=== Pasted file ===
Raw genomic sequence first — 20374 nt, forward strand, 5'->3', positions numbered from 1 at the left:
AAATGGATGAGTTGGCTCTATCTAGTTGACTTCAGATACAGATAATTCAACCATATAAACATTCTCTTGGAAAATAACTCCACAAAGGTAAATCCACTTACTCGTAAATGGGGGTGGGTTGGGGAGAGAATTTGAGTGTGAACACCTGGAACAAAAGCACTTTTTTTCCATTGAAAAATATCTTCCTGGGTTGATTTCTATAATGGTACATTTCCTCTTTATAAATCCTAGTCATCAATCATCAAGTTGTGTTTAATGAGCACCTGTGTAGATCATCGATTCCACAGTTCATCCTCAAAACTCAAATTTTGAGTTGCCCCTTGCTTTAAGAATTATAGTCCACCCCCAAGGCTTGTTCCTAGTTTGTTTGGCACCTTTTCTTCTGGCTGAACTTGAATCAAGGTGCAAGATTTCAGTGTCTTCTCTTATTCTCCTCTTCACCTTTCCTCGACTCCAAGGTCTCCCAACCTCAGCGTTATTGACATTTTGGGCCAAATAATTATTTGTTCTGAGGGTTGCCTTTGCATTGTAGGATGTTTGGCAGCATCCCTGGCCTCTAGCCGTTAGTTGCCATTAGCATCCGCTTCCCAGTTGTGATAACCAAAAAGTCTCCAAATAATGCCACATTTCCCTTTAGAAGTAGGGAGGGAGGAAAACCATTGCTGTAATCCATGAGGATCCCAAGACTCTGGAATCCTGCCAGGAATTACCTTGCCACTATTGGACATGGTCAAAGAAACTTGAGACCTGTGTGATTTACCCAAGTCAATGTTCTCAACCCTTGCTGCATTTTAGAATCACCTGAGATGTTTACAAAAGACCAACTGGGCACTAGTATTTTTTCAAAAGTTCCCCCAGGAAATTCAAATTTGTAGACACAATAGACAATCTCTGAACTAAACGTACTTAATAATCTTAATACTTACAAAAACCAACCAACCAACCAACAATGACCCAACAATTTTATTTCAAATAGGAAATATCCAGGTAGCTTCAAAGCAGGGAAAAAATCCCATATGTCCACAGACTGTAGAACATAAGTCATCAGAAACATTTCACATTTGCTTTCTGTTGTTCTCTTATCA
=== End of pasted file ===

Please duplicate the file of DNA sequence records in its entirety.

Raw genomic sequence first — 20374 nt, forward strand, 5'->3', positions numbered from 1 at the left:
AAATGGATGAGTTGGCTCTATCTAGTTGACTTCAGATACAGATAATTCAACCATATAAACATTCTCTTGGAAAATAACTCCACAAAGGTAAATCCACTTACTCGTAAATGGGGGTGGGTTGGGGAGAGAATTTGAGTGTGAACACCTGGAACAAAAGCACTTTTTTTCCATTGAAAAATATCTTCCTGGGTTGATTTCTATAATGGTACATTTCCTCTTTATAAATCCTAGTCATCAATCATCAAGTTGTGTTTAATGAGCACCTGTGTAGATCATCGATTCCACAGTTCATCCTCAAAACTCAAATTTTGAGTTGCCCCTTGCTTTAAGAATTATAGTCCACCCCCAAGGCTTGTTCCTAGTTTGTTTGGCACCTTTTCTTCTGGCTGAACTTGAATCAAGGTGCAAGATTTCAGTGTCTTCTCTTATTCTCCTCTTCACCTTTCCTCGACTCCAAGGTCTCCCAACCTCAGCGTTATTGACATTTTGGGCCAAATAATTATTTGTTCTGAGGGTTGCCTTTGCATTGTAGGATGTTTGGCAGCATCCCTGGCCTCTAGCCGTTAGTTGCCATTAGCATCCGCTTCCCAGTTGTGATAACCAAAAAGTCTCCAAATAATGCCACATTTCCCTTTAGAAGTAGGGAGGGAGGAAAACCATTGCTGTAATCCATGAGGATCCCAAGACTCTGGAATCCTGCCAGGAATTACCTTGCCACTATTGGACATGGTCAAAGAAACTTGAGACCTGTGTGATTTACCCAAGTCAATGTTCTCAACCCTTGCTGCATTTTAGAATCACCTGAGATGTTTACAAAAGACCAACTGGGCACTAGTATTTTTTCAAAAGTTCCCCCAGGAAATTCAAATTTGTAGACACAATAGACAATCTCTGAACTAAACGTACTTAATAATCTTAATACTTACAAAAACCAACCAACCAACCAACAATGACCCAACAATTTTATTTCAAATAGGAAATATCCAGGTAGCTTCAAAGCAGGGAAAAAATCCCATATGTCCACAGACTGTAGAACATAAGTCATCAGAAACATTTCACATTTGCTTTCTGTTGTTCTCTTATCA